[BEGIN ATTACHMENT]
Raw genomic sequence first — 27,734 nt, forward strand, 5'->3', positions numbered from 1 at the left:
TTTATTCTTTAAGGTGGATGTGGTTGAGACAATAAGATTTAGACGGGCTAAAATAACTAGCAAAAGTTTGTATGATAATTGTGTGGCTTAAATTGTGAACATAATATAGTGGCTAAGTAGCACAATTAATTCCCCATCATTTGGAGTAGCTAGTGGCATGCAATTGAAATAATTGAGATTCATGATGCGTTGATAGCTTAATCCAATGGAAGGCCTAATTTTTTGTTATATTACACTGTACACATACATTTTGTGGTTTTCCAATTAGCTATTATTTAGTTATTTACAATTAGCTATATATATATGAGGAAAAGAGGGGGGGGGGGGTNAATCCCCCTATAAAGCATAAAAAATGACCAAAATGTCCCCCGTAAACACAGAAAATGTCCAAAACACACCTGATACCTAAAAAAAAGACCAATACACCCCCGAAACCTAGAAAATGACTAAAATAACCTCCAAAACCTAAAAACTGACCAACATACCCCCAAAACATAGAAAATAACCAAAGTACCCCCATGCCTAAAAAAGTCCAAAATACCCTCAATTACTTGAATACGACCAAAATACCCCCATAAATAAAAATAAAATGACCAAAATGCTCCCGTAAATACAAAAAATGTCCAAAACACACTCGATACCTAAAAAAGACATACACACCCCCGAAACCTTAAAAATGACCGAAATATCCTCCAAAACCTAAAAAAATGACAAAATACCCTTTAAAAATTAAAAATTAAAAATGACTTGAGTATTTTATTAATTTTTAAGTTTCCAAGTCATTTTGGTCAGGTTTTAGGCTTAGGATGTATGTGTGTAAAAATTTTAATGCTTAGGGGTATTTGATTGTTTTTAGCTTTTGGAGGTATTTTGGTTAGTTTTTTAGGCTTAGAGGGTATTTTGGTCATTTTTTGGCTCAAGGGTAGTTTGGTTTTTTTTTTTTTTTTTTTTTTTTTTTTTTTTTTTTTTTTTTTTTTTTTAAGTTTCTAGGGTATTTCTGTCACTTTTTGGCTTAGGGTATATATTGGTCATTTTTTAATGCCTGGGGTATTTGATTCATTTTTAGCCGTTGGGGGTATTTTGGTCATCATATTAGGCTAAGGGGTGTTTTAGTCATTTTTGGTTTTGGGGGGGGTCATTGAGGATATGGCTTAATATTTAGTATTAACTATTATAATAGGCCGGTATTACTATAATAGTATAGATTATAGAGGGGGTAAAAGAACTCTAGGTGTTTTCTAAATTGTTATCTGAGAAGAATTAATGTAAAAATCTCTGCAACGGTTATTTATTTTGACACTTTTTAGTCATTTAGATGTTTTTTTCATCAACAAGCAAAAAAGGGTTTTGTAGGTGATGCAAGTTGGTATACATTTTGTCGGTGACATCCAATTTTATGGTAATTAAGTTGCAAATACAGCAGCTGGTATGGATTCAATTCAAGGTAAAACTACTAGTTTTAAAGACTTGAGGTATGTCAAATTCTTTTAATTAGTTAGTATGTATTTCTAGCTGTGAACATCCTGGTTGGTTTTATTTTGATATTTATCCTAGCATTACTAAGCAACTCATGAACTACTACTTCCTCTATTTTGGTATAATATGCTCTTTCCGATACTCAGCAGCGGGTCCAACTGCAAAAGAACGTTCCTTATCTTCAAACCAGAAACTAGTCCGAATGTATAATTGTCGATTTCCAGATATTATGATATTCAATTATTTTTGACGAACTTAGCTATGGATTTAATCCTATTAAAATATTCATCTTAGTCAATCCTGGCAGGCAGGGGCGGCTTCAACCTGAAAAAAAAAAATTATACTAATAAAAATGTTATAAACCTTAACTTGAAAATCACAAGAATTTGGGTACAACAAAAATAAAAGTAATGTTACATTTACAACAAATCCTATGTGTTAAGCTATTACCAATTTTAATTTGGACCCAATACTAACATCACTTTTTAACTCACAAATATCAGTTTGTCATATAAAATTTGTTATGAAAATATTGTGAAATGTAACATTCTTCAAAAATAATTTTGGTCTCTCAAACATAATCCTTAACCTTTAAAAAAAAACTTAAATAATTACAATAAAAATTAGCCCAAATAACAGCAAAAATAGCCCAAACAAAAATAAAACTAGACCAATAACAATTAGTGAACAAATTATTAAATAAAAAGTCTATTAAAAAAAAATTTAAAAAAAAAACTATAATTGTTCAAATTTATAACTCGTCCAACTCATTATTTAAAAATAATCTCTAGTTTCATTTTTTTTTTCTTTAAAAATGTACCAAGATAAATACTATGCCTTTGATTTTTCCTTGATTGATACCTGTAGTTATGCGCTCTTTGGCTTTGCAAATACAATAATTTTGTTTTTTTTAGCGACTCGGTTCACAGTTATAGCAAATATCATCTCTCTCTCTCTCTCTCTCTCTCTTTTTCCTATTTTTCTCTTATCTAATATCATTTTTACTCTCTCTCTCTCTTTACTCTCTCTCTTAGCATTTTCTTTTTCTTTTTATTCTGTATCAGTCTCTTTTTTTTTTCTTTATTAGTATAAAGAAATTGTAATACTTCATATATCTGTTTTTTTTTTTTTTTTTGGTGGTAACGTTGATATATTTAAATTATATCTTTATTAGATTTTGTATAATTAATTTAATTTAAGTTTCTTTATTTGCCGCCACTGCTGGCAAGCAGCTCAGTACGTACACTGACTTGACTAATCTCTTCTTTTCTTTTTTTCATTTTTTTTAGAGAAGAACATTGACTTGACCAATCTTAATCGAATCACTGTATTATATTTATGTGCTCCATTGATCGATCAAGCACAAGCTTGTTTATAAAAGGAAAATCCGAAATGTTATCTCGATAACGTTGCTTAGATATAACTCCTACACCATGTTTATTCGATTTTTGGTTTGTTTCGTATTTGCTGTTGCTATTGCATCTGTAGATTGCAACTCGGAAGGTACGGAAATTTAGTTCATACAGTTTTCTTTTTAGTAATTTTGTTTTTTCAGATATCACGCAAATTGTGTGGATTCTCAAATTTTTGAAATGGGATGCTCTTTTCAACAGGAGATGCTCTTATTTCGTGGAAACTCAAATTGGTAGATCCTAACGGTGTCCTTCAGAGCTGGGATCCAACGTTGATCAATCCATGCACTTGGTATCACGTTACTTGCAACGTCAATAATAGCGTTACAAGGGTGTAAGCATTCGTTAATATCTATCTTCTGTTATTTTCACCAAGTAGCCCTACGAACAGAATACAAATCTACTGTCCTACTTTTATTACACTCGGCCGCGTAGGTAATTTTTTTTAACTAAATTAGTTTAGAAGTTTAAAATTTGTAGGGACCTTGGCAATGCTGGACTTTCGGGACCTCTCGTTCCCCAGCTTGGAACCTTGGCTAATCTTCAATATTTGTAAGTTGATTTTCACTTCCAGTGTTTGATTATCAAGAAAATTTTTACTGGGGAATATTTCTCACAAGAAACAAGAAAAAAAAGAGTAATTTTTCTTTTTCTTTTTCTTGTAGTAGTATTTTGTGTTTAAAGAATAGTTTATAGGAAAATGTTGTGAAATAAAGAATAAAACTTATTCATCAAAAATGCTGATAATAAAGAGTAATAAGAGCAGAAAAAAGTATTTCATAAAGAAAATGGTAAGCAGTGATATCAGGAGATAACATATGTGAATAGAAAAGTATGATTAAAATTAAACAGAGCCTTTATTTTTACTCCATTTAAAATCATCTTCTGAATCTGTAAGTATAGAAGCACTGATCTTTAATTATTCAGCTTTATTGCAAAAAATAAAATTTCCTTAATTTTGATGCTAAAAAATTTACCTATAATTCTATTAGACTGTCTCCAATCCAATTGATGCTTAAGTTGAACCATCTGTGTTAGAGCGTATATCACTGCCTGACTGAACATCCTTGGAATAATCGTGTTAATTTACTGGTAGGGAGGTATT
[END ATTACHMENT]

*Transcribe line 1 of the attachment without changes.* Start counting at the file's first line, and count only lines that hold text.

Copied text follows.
Raw genomic sequence first — 27,734 nt, forward strand, 5'->3', positions numbered from 1 at the left: